NEW HANOVER COUNTY, NC (WWAY) — Following an investigation, the New Hanover County Sheriff’s Office arrested a man they say was trafficking large quantities of heroin and other drugs into the county from New Jersey.During November, New Hanover County Sheriff’s Office Vice-Narcotics Detectives conducted an investigation of Shawqi Rahim Gray, 36. Gray was suspected of trafficking large quantities of heroin into New Hanover County from New Jersey. Detectives also learned Gray is a convicted felon and is wanted out of Easton, Pennsylvania for the crimes of possession with intent to sell and deliver cocaine and heroin. During the course of the investigation, Detectives were led to 2702 Oleander Drive where a search warrant of the residence was conducted.- Advertisement – “This is the largest seizure of heroin and fentanyl that we’ve ever seized,” said New Hanover County Sheriff Ed McMahon.The execution of the search warrant on November 30, yielded:-393.15 grams of raw heroin (equivalent of approximately 19,000 bags of heroin)-803 bags of heroin ready for sale and or delivery-110 grams of fentanyl (used as a cutting or mixing agent for heroin)-8.5 grams of cocaine-10 grams of marijuana-5 firearms (two of the firearms were reported as stolen)-$47,390.00 in US currencyDrugs, drug paraphernalia, and guns seized at 2702 Oleander Drive on November 30th (Photo: Justin McKee/WWAY)Related Article: Prince’s family sues doctor who prescribed him pain pillsDetectives additionally found thousands of empty wax bags with various stamps along with 78.4 grams of another unknown cutting agent used for manufacturing heroin.“Majority of those bags are empty. You figure, each one of those bags goes anywhere from $10 to $20, so this could be up to $1 million seizure on the street, once it was all mixed,” said Sheriff McMahon.Sheriff McMahon says the fentanyl that drug dealers lace heroin with is very dangerous and that’s why this bust is such a big deal. “To be able to get this off of the street, the drug unit just did a great job. I’m very proud of them. Just one grain, again, one grain of the fentanyl can kill you.”Gray was taken to the New Hanover County Detention Facility and charged with the following:-2 counts of trafficking heroin or opium (trafficking by possession and manufacturing)-Possession with intent to sell and deliver heroin-Manufacturing heroin-Maintaining a dwelling for illegal controlled substances-Possession of firearm by a convicted felon-2 counts of possession of a stolen firearm-Simple possession of Schedule VI controlled substance-Possession of drug paraphernaliaIn addition, Gray was served with the active warrant from Pennsylvania. Gray is currently awaiting trial at the New Hanover County Detention Facility under a $10 million secured bond.This latest investigation continues local authorities’ ongoing fight against the opioid crisis.“We’re gonna continue working together with all the agencies, with all the federal agencies, with Wilmington Police Department and we’re gonna go after the drug dealers,” said Sheriff McMahon. He says more arrests could be coming soon.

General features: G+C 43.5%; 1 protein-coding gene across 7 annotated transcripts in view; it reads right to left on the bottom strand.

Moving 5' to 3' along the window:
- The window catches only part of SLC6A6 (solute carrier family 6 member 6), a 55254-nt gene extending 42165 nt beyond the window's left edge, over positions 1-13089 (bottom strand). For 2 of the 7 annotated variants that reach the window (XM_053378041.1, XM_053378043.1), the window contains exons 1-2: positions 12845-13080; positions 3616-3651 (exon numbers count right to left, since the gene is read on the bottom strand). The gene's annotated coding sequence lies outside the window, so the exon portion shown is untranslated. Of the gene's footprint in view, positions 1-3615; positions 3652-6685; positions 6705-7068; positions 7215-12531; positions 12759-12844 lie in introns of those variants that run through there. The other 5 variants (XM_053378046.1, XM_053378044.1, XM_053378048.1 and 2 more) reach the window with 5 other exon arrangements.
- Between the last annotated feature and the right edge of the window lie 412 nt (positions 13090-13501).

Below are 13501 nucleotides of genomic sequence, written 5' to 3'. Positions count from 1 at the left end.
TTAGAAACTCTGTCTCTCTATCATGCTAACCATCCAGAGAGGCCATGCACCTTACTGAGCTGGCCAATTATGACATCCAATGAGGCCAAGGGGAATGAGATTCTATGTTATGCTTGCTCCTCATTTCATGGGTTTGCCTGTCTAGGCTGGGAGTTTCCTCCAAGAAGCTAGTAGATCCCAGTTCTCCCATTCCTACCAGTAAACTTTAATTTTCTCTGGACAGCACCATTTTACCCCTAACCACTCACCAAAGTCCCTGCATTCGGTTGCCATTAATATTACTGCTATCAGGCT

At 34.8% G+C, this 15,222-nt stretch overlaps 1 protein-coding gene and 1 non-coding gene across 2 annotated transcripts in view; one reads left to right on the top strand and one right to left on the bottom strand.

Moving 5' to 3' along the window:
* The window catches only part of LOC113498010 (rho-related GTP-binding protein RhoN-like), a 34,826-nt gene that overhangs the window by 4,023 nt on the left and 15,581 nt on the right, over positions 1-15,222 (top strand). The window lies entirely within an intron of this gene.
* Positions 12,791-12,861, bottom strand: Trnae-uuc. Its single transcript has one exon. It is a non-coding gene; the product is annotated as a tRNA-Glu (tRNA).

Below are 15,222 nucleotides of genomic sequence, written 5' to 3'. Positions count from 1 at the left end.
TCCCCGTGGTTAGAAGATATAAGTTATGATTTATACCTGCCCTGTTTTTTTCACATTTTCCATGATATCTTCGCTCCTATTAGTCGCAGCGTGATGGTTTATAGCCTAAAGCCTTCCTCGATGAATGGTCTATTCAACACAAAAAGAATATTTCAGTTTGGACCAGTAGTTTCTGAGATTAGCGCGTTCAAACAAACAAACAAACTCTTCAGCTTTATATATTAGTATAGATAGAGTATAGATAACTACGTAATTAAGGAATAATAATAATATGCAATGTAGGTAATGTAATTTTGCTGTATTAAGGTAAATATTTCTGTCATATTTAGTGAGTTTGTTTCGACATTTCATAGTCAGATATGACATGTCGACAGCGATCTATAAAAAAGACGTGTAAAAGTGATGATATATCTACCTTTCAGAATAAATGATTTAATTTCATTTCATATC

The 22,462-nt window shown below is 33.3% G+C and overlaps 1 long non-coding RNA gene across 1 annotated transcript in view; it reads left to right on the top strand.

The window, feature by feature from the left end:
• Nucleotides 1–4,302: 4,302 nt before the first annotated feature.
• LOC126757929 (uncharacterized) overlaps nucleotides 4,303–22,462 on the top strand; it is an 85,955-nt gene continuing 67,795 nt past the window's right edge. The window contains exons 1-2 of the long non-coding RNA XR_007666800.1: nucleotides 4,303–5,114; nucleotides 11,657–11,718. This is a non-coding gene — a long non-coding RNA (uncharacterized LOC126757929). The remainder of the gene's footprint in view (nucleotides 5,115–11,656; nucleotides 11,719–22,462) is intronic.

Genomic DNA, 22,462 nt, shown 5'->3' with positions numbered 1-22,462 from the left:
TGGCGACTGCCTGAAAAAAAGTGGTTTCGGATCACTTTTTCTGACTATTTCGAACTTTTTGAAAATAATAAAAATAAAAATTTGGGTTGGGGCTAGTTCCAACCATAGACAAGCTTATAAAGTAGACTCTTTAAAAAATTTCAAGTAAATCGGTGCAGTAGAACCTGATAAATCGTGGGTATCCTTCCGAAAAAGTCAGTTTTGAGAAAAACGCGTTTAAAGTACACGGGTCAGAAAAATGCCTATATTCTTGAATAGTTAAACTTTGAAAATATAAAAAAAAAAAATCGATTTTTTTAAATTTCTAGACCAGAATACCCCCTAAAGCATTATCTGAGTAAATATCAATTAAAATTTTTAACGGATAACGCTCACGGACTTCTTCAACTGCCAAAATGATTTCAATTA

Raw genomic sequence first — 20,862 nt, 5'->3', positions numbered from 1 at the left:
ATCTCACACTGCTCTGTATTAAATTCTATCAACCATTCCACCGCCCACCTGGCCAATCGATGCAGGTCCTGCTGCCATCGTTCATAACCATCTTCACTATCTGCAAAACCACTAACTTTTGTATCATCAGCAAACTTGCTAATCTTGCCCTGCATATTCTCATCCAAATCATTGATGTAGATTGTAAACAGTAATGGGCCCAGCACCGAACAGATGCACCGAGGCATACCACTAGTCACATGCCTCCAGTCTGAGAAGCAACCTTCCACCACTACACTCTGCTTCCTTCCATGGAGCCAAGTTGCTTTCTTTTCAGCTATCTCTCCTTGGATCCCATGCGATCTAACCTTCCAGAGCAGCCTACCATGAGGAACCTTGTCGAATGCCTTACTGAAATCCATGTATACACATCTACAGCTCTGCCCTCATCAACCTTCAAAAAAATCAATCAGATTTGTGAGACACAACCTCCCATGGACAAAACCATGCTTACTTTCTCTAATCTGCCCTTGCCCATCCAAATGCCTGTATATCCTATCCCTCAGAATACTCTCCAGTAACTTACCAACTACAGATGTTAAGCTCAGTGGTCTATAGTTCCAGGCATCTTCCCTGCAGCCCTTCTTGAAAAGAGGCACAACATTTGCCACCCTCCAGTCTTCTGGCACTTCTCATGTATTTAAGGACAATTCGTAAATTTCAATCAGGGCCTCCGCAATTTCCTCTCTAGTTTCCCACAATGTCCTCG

Wheels up! Heading to NYC to represent Bitty & Beau’s Coffee at CNN Heroes Tribute Show! (Photo: Amy Wright) WILMINGTON, NC (WWAY) — Bitty and Beau’s Coffee owner Amy Wright was nominated for the CNN Hero of the Year award and now is headed to New York City to find out if she won.She was named a CNN Hero back in June. The story featured Wright and two employees Matt and Jessie. The segment shows the inspiration that many see every day when walking into the coffee shop. We have featured Wright and her husband as an Extraordinary Person of the Week.- Advertisement – Each of the heroes received a $10,000 cash prize. One of the 10 will be named “CNN Hero of the Year” and receive an additional $100,000 for his or her cause.Their efforts are being highlighted at “CNN Heroes: An All-Star Tribute,” a global broadcast event on CNN airing Sunday, December 17 at 8 p.m. ABC’s Kelly Ripa will join Anderson Cooper as co-host for this star-studded 11th-annual show, live from New York’s American Museum of Natural History.